By Rupert Howell
Panola County ad valorem taxable property increased $12,874,571 with approximately seven million of that coming in new property and the other five million coming from the state mandated “update” recently completed according to Bill Bryant, ad valorem tax consultant for Panola County.
Bryant said the updated increase of property value was kept to an approximate five percent increase by using actual sales figures from late 2008 and early 2009 rather than those sales occurring in late 2007 and early 2008. Using the latter may have increased values as much as 25 percent Bryant said.
“At one time we were 20 percent below market,” Bryant said explaining that the actual market value of property is “key to everything” when equalizing or assessing property tax.
“You pretty much have to be 100 percent,” Bryant stated.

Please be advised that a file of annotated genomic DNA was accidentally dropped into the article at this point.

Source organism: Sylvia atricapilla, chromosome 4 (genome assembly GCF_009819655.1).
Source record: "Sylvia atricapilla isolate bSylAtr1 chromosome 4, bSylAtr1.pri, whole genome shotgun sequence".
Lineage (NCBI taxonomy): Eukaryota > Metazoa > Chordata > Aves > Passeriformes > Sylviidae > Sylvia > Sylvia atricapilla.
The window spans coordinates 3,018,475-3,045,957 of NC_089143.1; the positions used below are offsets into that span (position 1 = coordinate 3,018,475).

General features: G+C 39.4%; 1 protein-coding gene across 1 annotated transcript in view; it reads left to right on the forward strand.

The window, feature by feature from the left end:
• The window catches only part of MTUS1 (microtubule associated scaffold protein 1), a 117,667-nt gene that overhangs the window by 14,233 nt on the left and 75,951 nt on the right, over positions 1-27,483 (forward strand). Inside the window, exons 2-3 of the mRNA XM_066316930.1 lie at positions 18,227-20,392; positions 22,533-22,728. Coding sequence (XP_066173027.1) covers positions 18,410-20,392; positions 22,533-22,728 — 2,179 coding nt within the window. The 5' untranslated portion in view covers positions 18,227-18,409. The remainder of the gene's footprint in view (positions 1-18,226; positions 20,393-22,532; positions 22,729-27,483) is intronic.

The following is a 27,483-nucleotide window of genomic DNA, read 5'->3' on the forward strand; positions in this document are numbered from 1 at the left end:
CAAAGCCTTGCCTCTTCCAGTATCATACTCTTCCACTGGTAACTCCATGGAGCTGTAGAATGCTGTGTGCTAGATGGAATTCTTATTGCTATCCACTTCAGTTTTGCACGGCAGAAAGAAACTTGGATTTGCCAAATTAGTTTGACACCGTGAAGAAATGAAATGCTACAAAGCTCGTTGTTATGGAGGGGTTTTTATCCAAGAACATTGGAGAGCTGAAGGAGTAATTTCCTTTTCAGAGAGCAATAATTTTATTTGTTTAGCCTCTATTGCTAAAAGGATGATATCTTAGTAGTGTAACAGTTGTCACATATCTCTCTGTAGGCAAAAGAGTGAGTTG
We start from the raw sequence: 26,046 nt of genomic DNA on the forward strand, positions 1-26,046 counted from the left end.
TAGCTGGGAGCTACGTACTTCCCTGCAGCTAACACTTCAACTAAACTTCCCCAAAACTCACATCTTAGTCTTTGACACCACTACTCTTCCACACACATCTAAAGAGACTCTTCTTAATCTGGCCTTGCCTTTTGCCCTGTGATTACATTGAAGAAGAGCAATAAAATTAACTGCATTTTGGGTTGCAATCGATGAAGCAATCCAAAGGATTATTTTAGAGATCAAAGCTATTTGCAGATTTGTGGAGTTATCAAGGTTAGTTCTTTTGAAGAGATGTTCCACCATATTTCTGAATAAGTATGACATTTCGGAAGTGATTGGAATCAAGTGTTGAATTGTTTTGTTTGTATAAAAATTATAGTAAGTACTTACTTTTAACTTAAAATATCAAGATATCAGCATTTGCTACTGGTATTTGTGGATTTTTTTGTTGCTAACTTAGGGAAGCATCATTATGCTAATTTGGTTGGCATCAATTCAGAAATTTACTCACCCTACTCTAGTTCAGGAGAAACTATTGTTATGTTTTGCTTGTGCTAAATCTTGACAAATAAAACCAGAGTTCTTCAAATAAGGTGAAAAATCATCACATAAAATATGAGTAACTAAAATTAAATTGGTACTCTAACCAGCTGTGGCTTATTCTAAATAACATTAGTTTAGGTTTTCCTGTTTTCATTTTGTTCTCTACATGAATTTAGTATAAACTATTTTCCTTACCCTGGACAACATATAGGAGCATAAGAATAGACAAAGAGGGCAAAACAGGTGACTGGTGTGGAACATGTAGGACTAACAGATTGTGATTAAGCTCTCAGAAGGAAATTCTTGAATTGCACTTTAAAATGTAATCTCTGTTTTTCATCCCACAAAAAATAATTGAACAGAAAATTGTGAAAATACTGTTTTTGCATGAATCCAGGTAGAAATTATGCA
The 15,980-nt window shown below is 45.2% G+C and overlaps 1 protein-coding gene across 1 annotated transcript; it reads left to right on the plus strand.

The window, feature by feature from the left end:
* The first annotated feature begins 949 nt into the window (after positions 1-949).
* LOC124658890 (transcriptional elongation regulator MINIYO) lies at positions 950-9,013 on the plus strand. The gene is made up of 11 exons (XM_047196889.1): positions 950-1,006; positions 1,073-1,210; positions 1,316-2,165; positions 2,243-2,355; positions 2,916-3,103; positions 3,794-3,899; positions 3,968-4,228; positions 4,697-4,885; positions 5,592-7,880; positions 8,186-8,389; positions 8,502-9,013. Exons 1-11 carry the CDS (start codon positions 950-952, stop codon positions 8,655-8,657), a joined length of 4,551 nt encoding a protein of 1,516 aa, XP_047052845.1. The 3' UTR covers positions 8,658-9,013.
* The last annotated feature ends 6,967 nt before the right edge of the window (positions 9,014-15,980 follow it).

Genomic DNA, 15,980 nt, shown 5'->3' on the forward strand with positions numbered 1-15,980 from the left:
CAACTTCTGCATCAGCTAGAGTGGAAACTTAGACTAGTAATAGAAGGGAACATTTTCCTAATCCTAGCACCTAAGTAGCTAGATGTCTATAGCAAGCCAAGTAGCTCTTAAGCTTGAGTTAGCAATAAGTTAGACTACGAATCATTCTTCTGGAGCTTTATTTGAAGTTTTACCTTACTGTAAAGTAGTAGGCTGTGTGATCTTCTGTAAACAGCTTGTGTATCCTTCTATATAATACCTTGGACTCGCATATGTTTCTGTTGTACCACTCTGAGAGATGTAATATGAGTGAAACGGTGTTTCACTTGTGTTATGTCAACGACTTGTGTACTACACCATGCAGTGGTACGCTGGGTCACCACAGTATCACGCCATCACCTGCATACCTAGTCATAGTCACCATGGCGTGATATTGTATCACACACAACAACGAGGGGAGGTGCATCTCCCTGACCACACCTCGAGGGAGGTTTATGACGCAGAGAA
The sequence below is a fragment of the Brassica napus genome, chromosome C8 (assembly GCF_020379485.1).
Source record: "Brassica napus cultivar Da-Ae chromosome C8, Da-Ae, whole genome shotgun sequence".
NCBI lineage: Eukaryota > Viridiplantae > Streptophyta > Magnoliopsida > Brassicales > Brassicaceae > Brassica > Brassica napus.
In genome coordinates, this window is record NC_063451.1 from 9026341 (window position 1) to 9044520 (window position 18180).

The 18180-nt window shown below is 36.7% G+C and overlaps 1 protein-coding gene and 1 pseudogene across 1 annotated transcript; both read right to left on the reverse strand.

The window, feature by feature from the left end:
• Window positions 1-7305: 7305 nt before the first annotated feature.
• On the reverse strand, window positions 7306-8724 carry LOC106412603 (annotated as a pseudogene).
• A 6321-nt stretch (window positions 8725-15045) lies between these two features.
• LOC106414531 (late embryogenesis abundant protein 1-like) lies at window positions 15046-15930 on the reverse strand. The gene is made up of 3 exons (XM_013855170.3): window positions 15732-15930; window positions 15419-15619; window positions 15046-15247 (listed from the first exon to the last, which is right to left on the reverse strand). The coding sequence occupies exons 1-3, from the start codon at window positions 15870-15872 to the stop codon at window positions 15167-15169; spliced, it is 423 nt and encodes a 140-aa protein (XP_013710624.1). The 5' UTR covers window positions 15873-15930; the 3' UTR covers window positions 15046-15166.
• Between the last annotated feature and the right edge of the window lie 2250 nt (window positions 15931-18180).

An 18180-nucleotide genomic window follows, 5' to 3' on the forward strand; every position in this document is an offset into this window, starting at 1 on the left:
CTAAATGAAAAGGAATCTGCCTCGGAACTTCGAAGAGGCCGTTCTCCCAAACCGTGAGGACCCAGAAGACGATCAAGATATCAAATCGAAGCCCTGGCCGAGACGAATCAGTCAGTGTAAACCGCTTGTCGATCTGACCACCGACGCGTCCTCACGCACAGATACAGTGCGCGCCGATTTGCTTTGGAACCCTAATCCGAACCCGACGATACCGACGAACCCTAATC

The value of actual property sales excluding purchases and sales to family are compared against the existing appraised value to determine the accuracy of the figures.
Had the update occurred before the economy soured in 2008, the millage may have decreased but values would have been inflated after the economy’s downturn.
School millage is capped at 55 and homestead exemption for those over 65 is capped at $75,000 of appraised value and would have created a new set of problems with inflated values.
Panola County’s new appraised property value is $277,675,631 according to Bryant who noted that $48,808,518 of that was the local power plant that pays set fees instead of taxes.
Although not broken down by district, property assessed for school in Panola County totaled $228,867,113. Of that $8,040,844 is exempted by industry and pays only the schools’ portion of ad valorem tax.
“The only real negative is a few more people who have been totally exempt (over 65 homestead exemption taxes on property appraised at $75,000 or less) that will now have to pay a few taxes,” Bryant said.